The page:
Talk to almost any educator, and they will support the idea that this technologically rich world is ‘re-wiring’ the brains of students. This makes perfect sense if you think about how the brain develops. Without a doubt, early experiences in life, wire the neural circuits. In fact, the synapses in a child’s brain are strengthened through repeated experiences, whatever they may be. On the flip-side, if a pathway is not used, it’s eliminated based on the “use it or lose it” principle.
So let’s think about the world of a toddler in an average middle class home. What are their likely early experiences, and how are these impacting their development? And for the purpose of this post, the bigger question is, “Do kids today have a shorter attention span as a result of repeated exposure to technology?”
The answer to the above question might surprise you. While it is true, that the ‘hard-wiring’ for today’s youth differs from a generation ago, there is no discernible difference in attention spans. In fact, if you think about it, there is a mound of evidence to the contrary. Kids (and even adults) will spend hours on end, focused and involved in things that ENGAGE them. (Think about the World of Warcraft game.)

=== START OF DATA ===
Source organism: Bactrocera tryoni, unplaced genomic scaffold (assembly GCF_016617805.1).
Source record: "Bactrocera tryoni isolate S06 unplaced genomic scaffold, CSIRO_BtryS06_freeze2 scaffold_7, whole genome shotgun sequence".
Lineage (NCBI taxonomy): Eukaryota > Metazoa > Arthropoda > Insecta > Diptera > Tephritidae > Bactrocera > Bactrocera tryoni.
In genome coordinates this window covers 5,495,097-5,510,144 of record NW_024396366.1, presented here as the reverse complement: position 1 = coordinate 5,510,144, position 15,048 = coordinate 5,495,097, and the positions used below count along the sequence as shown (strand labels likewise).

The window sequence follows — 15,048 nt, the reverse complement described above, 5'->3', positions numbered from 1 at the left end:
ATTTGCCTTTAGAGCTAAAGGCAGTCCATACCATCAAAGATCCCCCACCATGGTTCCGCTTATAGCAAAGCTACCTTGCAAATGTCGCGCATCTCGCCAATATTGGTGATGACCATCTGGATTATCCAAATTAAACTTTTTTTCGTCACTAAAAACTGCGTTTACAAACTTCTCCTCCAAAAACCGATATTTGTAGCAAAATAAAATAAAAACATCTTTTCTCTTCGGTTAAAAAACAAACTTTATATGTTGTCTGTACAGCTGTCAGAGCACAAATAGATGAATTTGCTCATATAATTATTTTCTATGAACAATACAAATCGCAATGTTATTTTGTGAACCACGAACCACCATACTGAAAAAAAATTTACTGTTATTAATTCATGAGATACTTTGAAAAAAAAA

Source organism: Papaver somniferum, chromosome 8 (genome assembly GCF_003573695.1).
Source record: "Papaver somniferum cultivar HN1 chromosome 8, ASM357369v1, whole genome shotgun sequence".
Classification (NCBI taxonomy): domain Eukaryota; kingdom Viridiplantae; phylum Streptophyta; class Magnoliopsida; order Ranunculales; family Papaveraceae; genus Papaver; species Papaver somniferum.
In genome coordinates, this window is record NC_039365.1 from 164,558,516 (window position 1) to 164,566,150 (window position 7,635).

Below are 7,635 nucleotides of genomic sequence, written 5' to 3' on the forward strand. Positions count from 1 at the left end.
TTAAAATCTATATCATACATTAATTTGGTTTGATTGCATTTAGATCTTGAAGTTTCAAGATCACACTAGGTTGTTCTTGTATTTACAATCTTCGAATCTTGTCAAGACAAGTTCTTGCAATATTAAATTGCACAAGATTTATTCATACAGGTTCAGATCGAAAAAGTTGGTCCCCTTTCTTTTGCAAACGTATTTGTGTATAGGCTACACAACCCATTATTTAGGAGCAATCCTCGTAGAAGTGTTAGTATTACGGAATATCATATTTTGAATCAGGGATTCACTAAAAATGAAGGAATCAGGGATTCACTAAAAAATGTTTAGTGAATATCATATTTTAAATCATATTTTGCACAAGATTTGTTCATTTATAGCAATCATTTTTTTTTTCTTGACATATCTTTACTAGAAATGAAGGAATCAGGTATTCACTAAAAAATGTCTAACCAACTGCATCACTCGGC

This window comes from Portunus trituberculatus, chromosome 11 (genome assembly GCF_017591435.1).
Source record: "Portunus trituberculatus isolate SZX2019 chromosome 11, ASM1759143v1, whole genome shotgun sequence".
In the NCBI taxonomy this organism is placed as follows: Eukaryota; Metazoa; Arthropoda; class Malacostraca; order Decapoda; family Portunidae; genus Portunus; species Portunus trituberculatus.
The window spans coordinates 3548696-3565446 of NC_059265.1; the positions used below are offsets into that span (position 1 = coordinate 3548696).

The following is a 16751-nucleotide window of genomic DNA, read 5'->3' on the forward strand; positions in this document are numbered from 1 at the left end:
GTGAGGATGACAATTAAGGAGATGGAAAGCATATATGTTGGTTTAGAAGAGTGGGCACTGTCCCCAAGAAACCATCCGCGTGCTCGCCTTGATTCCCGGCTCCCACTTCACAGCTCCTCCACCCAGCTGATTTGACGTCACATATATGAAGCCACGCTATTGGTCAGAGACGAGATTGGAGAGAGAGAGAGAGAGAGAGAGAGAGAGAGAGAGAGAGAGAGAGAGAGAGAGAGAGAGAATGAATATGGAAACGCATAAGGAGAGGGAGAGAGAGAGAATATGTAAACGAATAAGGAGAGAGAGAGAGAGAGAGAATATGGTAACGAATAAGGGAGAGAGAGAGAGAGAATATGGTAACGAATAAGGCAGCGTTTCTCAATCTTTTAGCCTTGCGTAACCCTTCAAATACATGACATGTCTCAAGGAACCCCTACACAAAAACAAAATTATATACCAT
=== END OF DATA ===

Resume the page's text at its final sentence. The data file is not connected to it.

What has changed are the number of demands competing for a student’s attention. In other words, a teacher is now competing with real-time interruptions via technology–From texting, to phone calls, to surfing the net, devices sometimes smaller than a deck of cards provide ample opportunity for students to attend elsewhere.